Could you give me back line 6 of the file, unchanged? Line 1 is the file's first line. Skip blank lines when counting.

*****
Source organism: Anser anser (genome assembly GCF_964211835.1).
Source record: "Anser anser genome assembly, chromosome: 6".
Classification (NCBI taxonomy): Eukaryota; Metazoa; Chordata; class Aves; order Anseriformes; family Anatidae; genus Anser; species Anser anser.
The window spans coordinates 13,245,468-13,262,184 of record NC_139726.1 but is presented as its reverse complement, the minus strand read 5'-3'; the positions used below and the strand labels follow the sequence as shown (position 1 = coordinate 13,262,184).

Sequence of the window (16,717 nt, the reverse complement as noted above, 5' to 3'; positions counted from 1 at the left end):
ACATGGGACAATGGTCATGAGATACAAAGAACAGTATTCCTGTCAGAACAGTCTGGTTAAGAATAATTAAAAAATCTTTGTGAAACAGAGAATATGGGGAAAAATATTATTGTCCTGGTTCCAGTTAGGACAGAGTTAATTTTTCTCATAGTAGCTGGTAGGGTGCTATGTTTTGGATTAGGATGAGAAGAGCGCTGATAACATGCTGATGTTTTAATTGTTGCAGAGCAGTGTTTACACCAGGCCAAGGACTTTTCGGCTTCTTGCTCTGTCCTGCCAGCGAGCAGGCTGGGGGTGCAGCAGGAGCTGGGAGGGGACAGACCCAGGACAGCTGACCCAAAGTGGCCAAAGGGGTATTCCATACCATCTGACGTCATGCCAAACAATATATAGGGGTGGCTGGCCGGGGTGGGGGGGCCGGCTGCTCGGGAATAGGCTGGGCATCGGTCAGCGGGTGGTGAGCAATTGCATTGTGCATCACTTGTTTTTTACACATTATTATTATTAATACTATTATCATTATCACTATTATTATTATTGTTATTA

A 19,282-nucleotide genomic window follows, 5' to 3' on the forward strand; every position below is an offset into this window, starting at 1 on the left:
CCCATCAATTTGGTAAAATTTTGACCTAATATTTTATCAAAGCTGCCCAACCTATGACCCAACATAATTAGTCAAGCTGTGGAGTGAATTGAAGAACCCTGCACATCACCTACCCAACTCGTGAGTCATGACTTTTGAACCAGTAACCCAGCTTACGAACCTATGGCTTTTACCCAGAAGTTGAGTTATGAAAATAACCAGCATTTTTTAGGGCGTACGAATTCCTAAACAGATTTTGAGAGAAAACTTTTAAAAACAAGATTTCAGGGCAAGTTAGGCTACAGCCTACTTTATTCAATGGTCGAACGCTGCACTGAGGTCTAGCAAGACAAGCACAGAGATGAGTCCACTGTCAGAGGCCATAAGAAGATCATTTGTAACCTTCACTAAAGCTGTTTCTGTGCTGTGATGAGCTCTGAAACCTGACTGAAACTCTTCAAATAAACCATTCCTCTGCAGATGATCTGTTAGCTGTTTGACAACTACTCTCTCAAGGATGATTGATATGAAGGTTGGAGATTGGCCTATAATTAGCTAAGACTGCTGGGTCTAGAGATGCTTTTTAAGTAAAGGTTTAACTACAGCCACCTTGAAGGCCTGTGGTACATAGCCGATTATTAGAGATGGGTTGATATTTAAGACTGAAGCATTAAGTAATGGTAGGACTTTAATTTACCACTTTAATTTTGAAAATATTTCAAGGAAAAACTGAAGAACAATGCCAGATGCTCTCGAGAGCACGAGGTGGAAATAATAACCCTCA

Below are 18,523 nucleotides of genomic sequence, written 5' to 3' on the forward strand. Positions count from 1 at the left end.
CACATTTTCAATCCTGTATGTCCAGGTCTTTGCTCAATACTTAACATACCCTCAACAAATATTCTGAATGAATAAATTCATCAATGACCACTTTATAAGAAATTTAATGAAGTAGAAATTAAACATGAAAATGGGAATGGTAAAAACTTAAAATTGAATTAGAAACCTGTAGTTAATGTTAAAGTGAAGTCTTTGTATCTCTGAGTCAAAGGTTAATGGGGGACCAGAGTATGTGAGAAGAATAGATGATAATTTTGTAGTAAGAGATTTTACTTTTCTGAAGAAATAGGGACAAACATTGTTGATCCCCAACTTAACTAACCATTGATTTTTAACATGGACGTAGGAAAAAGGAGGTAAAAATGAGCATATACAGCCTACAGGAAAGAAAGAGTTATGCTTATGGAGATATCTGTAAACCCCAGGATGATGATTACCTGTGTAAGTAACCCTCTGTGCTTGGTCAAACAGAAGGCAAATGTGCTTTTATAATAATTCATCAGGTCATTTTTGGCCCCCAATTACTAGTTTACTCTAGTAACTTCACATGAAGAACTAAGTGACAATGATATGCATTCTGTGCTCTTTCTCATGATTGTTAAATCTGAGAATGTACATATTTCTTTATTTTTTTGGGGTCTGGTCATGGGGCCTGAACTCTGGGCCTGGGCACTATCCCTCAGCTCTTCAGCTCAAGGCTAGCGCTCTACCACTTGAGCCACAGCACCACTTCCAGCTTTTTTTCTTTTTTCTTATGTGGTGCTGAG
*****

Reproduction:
ACATGGGACAATGGTCATGAGATACAAAGAACAGTATTCCTGTCAGAACAGTCTGGTTAAGAATAATTAAAAAATCTTTGTGAAACAGAGAATATGGGGAAAAATATTATTGTCCTGGTTCCAGTTAGGACAGAGTTAATTTTTCTCATAGTAGCTGGTAGGGTGCTATGTTTTGGATTAGGATGAGAAGAGCGCTGATAACATGCTGATGTTTTAATTGTTGCAGAGCAGTGTTTACACCAGGCCAAGGACTTTTCGGCTTCTTGCTCTGTCCTGCCAGCGAGCAGGCTGGGGGTGCAGCAGGAGCTGGGAGGGGACAGACCCAGGACAGCTGACCCAAAGTGGCCAAAGGGGTATTCCATACCATCTGACGTCATGCCAAACAATATATAGGGGTGGCTGGCCGGGGTGGGGGGGCCGGCTGCTCGGGAATAGGCTGGGCATCGGTCAGCGGGTGGTGAGCAATTGCATTGTGCATCACTTGTTTTTTACACATTATTATTATTAATACTATTATCATTATCACTATTATTATTATTGTTATTA